Ben Gilbert / San Francisco Chronicle Foreign Service – 2006-02-07 08:25:10
Iraq’s New Barrier to Progress:
Cement Factories Fall Far Short of
Demand for Reconstruction
Ben Gilbert / San Francisco Chronicle Foreign Service
BAGHDAD (February 4, 2006) — The most obvious sign of Iraq’s need for concrete is apparent in the US-protected Green Zone in central Baghdad, where once-broad boulevards now channel traffic through mazes of 12-foot-tall concrete barriers.
Enormous concrete blocks stand shoulder to shoulder like walls of overgrown gray dominoes around compounds, government buildings and American bases in the capital and elsewhere in Iraq. As the first line of defense against car bombs, the barriers frequently become casualties in the daily attacks.
“You bring it, you place it, and it explodes, over and over,” said Mohammed Salih, a construction contractor and civil engineer in Baghdad.
The concrete barriers illustrate Iraq’s increasing hunger for cement. The country is undergoing a construction boom, fueled in part by more than $20 billion in reconstruction money that has poured in since 2003.
Cement is in extremely short supply because it’s required in nearly everything being built, including roads, houses and apartment complexes, Iraqi and American officials said.
Most of Iraq’s 13 state-owned cement plants creep along at about 25 percent capacity, or they’re not operating at all. The industry suffers from the same problems that plague the rest of the country’s aging infrastructure.
Frequent insurgent attacks on oil and electricity lines hamper the flow of power and fuel that cement plants need to function. June Reed, the private sector development adviser at the US Embassy in Baghdad, said many of the factories maintain inflated workforces whose members may or may not show up to work. And the plants are jury-rigged with archaic technology that’s nearly impossible to maintain.
“Some plants have equipment that is 30 years old,” Reed said. “They’re generally not profitable, and certainly not efficient.”
The shortage has sent cement prices skyrocketing. Since 2003, the cost of 1 ton of cement has zoomed from about $20 to about $125.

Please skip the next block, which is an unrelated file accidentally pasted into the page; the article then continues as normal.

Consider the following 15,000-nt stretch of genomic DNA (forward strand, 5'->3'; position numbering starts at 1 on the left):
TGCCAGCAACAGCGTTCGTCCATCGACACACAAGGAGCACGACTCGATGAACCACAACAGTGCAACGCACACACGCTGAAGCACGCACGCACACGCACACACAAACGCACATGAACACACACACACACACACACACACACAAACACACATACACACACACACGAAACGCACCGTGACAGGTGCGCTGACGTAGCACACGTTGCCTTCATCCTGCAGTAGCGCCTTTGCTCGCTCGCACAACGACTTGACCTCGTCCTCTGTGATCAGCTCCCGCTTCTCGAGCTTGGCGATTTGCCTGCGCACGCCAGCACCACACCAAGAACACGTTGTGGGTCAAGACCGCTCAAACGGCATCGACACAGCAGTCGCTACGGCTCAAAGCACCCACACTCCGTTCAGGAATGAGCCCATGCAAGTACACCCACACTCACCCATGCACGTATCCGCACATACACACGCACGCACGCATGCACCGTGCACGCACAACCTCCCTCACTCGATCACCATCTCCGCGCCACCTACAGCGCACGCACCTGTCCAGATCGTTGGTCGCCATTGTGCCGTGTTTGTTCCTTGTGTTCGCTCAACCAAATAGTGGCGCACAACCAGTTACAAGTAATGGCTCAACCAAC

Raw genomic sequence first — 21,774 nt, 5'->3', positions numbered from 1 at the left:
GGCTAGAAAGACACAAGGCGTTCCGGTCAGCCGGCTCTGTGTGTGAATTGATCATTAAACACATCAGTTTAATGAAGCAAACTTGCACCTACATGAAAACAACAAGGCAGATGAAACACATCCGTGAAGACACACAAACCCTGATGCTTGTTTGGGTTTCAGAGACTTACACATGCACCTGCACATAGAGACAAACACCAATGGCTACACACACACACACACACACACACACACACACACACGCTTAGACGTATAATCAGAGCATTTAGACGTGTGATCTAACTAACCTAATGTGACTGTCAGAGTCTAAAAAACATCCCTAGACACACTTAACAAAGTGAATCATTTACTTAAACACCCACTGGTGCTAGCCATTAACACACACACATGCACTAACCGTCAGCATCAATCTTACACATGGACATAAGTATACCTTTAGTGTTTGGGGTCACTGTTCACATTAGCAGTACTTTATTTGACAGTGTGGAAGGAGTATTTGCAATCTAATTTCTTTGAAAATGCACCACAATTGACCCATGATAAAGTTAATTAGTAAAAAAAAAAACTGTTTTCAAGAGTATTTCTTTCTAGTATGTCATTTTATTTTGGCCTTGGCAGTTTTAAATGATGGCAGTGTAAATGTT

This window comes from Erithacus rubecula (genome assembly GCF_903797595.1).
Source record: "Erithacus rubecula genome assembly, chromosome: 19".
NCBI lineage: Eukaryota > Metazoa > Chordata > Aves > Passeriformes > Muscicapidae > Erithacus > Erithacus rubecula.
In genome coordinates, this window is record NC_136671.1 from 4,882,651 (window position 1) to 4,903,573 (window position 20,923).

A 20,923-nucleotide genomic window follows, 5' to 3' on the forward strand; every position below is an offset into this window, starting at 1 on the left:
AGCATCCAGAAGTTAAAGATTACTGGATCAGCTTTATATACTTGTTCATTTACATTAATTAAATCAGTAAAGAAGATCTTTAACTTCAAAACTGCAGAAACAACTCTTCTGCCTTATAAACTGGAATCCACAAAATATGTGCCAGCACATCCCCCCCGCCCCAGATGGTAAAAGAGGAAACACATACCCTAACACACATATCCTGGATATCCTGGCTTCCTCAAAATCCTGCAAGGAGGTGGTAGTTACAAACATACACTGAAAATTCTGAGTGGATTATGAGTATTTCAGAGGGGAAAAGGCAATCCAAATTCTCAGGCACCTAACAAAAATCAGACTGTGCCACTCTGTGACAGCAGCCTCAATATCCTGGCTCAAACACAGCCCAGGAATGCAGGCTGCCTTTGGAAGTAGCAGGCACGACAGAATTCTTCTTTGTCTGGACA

That’s a stunning rise in a country that once had such an abundance of raw materials to make cement that it exported it.
The current level of production is around 3 million tons per year — far less than what is enough to meet demand.
Salah Kambour, director general at the Iraqi Ministry of Industry, doesn’t have a handle on the level of demand because he doesn’t have any “real figures or statistics.” He does know that demand is so great that the country has to rely on imports.
“We are importing cement from everywhere,” said Kambour. “We are bringing it from Turkey, Lebanon, Egypt, Persia, from Kuwait and from China. So from everywhere cement is coming to Iraq.”
Kambour said that if the security situation improves, demand could rise to 30 million tons per year. By contrast, the most Iraq’s cement plants can produce by operating at 100 percent capacity is 15 million tons per year.
Privatization could be a key to turning the situation around. Last month, the Ministry of Industry took steps in that direction when it announced that two existing cement plants, one each in the north and south, will be the first state-owned companies to be partially auctioned off to private investors.
Kambour said the investors will receive 45 percent ownership in the two plants in exchange for capital, expertise and equipment. The remainder will be owned by the government, stock market, workers and state-run companies.
“One of the most important things here is to bring electricity to the plant by buying generators,” he said. “We hope to also get the know-how to reach very soon the production capacity, or 95 percent of the production capacity, so the bad need of cement in Iraq could be satisfied.”
Thomas Delare, the US Embassy’s commerce counselor in Baghdad, predicts private plants will increase efficiency and productivity at the plants.
“Iraq has to get started on privatizing, so that you can … employ people in real jobs at real salaries, and get new technology in,” he said. “Why shouldn’t a Western firm or a regional firm come in here and help you rebuild a company that has fallen on sad times because they haven’t had any capital investment here for 20 years?”
Andrew Wylegala, a commerce official at the US Embassy in Baghdad, said the sooner business reforms come, the better, so Iraqis can pick up where the US reconstruction projects leave off.
“Clearly the private sector is the way forward,” Wylegala said. “The work that has been done through official funds and through reconstruction efforts … has made good headway in setting the stage so private-sector players could come in and continue the job.”
The Ministry of Industry seems to be in the lead in encouraging private investment.
In addition to the two cement plants scheduled to be privatized, the ministry has attracted investors to bid on 20 new, privately owned cement plants over the next three years. The investment, said Reed at the US Embassy, will come from international and Iraqi investors, who she hopes will pledge $3 billion toward the plants.
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